Chemistry


Computer Simulations to Understand Disease Mechanisms

ID: 3390
School: School of Science, Technology, Accessibility, Mathematics, and Public Health
Program: Chemistry
Status: Ongoing
Start date: September 2016

Description

This project utilizes multiscale computer simulation methods to understand Mendelian disease mechanisms at the molecular level. Computer simulations use the tools of math and physics to solve problems in chemistry, biology, and medicine. Mendalian diseases are monogenic disorders caused by a variation in one gene and sometimes run in families. In general, these are rare genetic disorders with no cure. Our approach is to understand how a single variation in a single gene can cause a disease at the molecular level. This is done by simulations of the natural and variant proteins and comparing various properties. Once we understand the effects of single variations, our next step is to possibly design drugs to reverse the harmful effects. Currently, computer simulations are being run in our HPC Limulus supercomputer, as well as Clemson Palmetto Supercomputing cluster through our collaboration.

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Approved Products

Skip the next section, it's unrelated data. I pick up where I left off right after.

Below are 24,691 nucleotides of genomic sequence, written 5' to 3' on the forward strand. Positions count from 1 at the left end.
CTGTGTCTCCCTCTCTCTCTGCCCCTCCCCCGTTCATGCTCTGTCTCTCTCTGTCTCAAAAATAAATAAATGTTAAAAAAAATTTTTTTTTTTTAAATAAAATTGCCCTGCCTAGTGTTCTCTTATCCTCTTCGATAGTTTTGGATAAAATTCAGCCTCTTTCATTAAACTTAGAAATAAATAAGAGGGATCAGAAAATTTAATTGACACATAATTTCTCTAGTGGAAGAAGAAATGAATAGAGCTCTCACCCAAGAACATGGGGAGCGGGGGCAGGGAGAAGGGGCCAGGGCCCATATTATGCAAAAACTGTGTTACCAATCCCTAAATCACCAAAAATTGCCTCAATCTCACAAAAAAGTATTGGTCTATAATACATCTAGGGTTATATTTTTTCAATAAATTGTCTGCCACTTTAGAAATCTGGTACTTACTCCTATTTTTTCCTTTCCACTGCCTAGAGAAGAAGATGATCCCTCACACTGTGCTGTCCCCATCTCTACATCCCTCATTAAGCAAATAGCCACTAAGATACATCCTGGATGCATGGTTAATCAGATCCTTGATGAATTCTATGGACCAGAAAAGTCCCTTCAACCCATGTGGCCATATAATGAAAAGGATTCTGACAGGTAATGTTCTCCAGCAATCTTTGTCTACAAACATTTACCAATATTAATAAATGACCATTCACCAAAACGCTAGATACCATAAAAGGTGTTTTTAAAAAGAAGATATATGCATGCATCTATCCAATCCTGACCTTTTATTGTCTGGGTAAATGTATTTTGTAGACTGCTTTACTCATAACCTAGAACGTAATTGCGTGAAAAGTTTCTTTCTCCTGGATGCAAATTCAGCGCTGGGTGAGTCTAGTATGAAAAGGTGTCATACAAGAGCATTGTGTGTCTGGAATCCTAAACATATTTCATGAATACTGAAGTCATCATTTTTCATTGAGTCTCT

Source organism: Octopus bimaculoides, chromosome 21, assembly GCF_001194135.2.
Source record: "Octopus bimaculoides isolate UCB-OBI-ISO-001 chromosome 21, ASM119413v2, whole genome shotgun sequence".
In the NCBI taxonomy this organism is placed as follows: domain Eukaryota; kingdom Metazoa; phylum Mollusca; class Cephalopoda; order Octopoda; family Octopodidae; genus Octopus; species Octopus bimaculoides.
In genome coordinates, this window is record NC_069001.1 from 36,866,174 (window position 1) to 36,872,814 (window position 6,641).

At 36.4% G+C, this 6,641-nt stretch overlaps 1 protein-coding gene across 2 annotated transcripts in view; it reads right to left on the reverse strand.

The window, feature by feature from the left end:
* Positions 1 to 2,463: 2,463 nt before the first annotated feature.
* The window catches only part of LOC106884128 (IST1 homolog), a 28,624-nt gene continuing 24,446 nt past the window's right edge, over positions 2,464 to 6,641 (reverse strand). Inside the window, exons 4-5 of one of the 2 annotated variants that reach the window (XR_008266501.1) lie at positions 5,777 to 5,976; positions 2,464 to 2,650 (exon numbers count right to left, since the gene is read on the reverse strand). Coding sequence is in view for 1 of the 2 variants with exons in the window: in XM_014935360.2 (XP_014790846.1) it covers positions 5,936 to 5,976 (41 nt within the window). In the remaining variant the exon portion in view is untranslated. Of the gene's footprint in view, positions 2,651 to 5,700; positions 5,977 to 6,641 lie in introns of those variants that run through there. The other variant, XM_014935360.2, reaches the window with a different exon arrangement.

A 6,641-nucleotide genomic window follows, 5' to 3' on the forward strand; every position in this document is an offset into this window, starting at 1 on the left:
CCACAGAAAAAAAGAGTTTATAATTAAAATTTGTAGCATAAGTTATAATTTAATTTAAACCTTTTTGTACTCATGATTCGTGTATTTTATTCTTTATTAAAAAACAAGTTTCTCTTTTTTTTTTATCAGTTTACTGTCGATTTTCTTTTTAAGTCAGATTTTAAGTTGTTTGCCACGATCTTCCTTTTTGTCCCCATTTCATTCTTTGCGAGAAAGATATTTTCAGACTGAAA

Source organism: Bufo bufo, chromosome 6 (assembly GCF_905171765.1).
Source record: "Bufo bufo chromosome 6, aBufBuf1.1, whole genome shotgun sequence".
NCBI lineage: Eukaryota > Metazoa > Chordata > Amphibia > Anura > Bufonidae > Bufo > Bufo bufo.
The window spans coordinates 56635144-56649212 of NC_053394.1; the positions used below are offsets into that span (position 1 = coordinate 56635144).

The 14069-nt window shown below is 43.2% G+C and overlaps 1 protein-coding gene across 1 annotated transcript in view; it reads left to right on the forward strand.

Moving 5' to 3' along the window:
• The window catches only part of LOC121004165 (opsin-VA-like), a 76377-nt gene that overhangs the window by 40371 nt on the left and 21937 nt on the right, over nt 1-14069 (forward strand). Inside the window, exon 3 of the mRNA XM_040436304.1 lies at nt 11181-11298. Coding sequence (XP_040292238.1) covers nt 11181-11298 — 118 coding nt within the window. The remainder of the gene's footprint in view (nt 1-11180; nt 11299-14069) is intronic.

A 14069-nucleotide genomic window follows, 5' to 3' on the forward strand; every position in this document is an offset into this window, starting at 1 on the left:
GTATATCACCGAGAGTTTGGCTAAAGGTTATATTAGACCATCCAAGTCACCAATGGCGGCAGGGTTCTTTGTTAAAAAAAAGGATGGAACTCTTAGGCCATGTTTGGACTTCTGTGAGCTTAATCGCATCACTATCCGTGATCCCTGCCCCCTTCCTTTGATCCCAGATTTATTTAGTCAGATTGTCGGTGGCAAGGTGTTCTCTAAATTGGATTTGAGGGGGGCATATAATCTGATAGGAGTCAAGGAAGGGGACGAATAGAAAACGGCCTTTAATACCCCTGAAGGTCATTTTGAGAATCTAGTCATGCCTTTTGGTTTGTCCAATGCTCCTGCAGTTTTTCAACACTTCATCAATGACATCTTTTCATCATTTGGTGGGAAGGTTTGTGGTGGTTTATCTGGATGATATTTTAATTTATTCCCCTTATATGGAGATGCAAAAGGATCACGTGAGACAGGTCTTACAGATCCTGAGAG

2017

Kucukkal, T. G. (2017). A Whone New Virtual World: Computational Chemistry. Presented at Gallaudet University Research Expo, Washington, DC.

Kucukkal, T. G. (2017). Effects of Rett Syndrome Mutations on MeCP2 Stability and Binding to DNA. Presented at International Conference on GEnomic Medicine, Baltimore, MD.


Synthesis of bismuth telluride nanomaterials

ID: 2551
School: School of Science, Technology, Accessibility, Mathematics, and Public Health
Program: Chemistry
Status: Ongoing
Start date: May 2015
End Date: August 2024

Description

To synthesize nanomaterials of bismuth telluride using chemical exfoliation method. We have successfully used chemical exfoliation to prepare molybdenum disulfide nanomaterials and films. We wanted to see if the same approach could be applied to bulk bismuth telluride to prepared thin films (2-dimensional materials). Bismuth telluride has been shown to exhibit interesting thermoelectric properties that convert heat to electricity. The goal of this project is to design a method for producing bismuth telluride films on silicon wafers. The films will be analyzed using Scanning Electron Microscopy (SEM), optical microscopy and Raman spectroscopy. We are also interested in studying the depth and density of deposited bismuth telluride films on silicon wafers.

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Approved Products

2015

Marceaux, B., Snyder, H. D., Sabila, P. S., & Huber, T. (2015, August). Exfoliation of Bismuth Telluride (Bi2Te3). Presented at the Centre for Information Quality Management Research Convocation, MIT, Boston, MA.